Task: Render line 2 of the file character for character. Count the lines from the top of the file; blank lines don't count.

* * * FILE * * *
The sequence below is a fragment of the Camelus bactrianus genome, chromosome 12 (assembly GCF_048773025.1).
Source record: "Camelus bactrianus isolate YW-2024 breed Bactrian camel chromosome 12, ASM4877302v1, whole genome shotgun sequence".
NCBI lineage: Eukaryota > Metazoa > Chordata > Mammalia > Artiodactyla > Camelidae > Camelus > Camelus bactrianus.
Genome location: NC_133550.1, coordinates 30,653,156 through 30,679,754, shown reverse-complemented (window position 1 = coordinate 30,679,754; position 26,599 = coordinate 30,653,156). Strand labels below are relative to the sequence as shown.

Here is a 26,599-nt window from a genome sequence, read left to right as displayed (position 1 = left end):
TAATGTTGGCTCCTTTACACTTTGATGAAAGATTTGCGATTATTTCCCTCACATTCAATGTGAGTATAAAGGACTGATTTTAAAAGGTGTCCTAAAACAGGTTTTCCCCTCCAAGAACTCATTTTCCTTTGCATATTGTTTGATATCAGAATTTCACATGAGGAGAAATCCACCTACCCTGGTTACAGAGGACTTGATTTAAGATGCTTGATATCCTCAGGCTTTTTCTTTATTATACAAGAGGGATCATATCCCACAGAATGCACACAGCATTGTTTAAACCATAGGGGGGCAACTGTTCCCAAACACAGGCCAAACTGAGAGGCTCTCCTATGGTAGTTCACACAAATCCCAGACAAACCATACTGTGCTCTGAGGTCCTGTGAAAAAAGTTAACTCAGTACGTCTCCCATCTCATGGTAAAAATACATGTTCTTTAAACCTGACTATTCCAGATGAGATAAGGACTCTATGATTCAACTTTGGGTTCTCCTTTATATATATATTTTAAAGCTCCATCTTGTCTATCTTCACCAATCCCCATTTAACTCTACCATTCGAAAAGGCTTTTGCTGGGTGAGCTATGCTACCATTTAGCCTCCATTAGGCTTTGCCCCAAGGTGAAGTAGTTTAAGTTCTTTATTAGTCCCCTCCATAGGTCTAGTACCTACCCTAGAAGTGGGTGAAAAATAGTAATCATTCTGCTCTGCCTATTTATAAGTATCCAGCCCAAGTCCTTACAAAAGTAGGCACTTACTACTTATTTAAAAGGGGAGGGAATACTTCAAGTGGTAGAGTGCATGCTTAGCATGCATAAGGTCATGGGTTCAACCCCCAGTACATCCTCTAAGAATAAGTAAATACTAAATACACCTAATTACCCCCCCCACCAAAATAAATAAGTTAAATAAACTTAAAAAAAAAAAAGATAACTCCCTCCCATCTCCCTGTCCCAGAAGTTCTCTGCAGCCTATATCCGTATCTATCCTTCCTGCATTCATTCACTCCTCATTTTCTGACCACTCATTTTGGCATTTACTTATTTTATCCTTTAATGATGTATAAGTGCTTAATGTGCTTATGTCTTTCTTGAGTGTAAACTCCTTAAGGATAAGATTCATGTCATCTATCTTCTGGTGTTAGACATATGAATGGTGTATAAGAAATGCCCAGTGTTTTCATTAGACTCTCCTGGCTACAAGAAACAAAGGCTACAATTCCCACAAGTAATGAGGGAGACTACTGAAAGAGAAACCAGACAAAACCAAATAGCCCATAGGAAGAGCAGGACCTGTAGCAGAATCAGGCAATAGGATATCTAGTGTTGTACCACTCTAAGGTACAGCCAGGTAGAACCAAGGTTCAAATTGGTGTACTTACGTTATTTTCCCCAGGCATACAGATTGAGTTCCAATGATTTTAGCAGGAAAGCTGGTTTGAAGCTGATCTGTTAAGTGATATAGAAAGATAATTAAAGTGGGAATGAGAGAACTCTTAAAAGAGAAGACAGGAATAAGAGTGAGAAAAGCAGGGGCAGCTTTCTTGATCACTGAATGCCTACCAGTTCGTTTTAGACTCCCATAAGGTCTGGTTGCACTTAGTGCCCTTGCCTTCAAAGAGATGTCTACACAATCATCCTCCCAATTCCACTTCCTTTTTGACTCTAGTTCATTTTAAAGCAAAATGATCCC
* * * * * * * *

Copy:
Source record: "Camelus bactrianus isolate YW-2024 breed Bactrian camel chromosome 12, ASM4877302v1, whole genome shotgun sequence".